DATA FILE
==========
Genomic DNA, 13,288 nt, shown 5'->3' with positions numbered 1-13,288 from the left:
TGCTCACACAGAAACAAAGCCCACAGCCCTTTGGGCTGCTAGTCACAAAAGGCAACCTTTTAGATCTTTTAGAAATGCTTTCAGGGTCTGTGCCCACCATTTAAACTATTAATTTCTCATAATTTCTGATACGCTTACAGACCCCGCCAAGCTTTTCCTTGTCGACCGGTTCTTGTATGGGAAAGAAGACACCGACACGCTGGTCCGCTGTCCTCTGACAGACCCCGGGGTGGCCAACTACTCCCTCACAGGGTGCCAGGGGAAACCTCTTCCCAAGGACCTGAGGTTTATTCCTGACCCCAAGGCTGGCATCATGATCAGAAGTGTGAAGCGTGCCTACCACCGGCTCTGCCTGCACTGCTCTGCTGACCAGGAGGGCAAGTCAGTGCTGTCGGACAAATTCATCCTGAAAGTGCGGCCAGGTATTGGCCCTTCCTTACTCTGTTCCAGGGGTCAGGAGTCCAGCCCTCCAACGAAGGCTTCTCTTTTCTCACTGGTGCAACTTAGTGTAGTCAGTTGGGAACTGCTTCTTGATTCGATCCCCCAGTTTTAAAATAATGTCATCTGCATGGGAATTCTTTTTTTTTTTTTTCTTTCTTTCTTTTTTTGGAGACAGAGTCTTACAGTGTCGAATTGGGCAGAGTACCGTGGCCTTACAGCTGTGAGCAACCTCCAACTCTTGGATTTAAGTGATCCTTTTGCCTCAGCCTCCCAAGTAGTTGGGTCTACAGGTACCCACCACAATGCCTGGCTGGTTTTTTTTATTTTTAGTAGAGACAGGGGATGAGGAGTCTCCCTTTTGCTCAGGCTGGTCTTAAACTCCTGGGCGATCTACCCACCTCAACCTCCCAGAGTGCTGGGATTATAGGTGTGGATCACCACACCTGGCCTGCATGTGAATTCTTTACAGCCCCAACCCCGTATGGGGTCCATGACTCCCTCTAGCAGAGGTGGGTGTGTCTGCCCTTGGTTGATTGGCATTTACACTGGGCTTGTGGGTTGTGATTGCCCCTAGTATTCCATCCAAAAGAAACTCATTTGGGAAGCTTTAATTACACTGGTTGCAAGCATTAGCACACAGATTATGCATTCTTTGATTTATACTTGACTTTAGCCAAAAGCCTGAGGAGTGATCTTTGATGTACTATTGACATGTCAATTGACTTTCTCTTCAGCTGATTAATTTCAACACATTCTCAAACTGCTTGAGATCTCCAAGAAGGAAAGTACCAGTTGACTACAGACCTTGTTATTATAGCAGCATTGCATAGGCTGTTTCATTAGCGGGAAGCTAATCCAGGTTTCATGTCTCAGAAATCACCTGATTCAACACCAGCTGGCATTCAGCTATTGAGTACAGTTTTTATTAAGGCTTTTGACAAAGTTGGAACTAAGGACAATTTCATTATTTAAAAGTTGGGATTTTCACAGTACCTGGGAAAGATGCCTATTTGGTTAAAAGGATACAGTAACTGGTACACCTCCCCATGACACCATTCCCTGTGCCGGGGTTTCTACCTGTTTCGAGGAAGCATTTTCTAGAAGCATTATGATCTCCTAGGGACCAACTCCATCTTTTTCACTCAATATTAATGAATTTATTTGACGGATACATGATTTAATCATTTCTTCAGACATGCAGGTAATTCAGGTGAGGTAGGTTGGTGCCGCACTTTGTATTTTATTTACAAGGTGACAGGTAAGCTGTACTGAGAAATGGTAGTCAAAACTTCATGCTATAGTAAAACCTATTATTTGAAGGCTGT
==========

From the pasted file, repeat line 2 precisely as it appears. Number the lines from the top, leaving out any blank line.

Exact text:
TGCTCACACAGAAACAAAGCCCACAGCCCTTTGGGCTGCTAGTCACAAAAGGCAACCTTTTAGATCTTTTAGAAATGCTTTCAGGGTCTGTGCCCACCATTTAAACTATTAATTTCTCATAATTTCTGATACGCTTACAGACCCCGCCAAGCTTTTCCTTGTCGACCGGTTCTTGTATGGGAAAGAAGACACCGACACGCTGGTCCGCTGTCCTCTGACAGACCCCGGGGTGGCCAACTACTCCCTCACAGGGTGCCAGGGGAAACCTCTTCCCAAGGACCTGAGGTTTATTCCTGACCCCAAGGCTGGCATCATGATCAGAAGTGTGAAGCGTGCCTACCACCGGCTCTGCCTGCACTGCTCTGCTGACCAGGAGGGCAAGTCAGTGCTGTCGGACAAATTCATCCTGAAAGTGCGGCCAGGTATTGGCCCTTCCTTACTCTGTTCCAGGGGTCAGGAGTCCAGCCCTCCAACGAAGGCTTCTCTTTTCTCACTGGTGCAACTTAGTGTAGTCAGTTGGGAACTGCTTCTTGATTCGATCCCCCAGTTTTAAAATAATGTCATCTGCATGGGAATTCTTTTTTTTTTTTTTCTTTCTTTCTTTTTTTGGAGACAGAGTCTTACAGTGTCGAATTGGGCAGAGTACCGTGGCCTTACAGCTGTGAGCAACCTCCAACTCTTGGATTTAAGTGATCCTTTTGCCTCAGCCTCCCAAGTAGTTGGGTCTACAGGTACCCACCACAATGCCTGGCTGGTTTTTTTTATTTTTAGTAGAGACAGGGGATGAGGAGTCTCCCTTTTGCTCAGGCTGGTCTTAAACTCCTGGGCGATCTACCCACCTCAACCTCCCAGAGTGCTGGGATTATAGGTGTGGATCACCACACCTGGCCTGCATGTGAATTCTTTACAGCCCCAACCCCGTATGGGGTCCATGACTCCCTCTAGCAGAGGTGGGTGTGTCTGCCCTTGGTTGATTGGCATTTACACTGGGCTTGTGGGTTGTGATTGCCCCTAGTATTCCATCCAAAAGAAACTCATTTGGGAAGCTTTAATTACACTGGTTGCAAGCATTAGCACACAGATTATGCATTCTTTGATTTATACTTGACTTTAGCCAAAAGCCTGAGGAGTGATCTTTGATGTACTATTGACATGTCAATTGACTTTCTCTTCAGCTGATTAATTTCAACACATTCTCAAACTGCTTGAGATCTCCAAGAAGGAAAGTACCAGTTGACTACAGACCTTGTTATTATAGCAGCATTGCATAGGCTGTTTCATTAGCGGGAAGCTAATCCAGGTTTCATGTCTCAGAAATCACCTGATTCAACACCAGCTGGCATTCAGCTATTGAGTACAGTTTTTATTAAGGCTTTTGACAAAGTTGGAACTAAGGACAATTTCATTATTTAAAAGTTGGGATTTTCACAGTACCTGGGAAAGATGCCTATTTGGTTAAAAGGATACAGTAACTGGTACACCTCCCCATGACACCATTCCCTGTGCCGGGGTTTCTACCTGTTTCGAGGAAGCATTTTCTAGAAGCATTATGATCTCCTAGGGACCAACTCCATCTTTTTCACTCAATATTAATGAATTTATTTGACGGATACATGATTTAATCATTTCTTCAGACATGCAGGTAATTCAGGTGAGGTAGGTTGGTGCCGCACTTTGTATTTTATTTACAAGGTGACAGGTAAGCTGTACTGAGAAATGGTAGTCAAAACTTCATGCTATAGTAAAACCTATTATTTGAAGGCTGT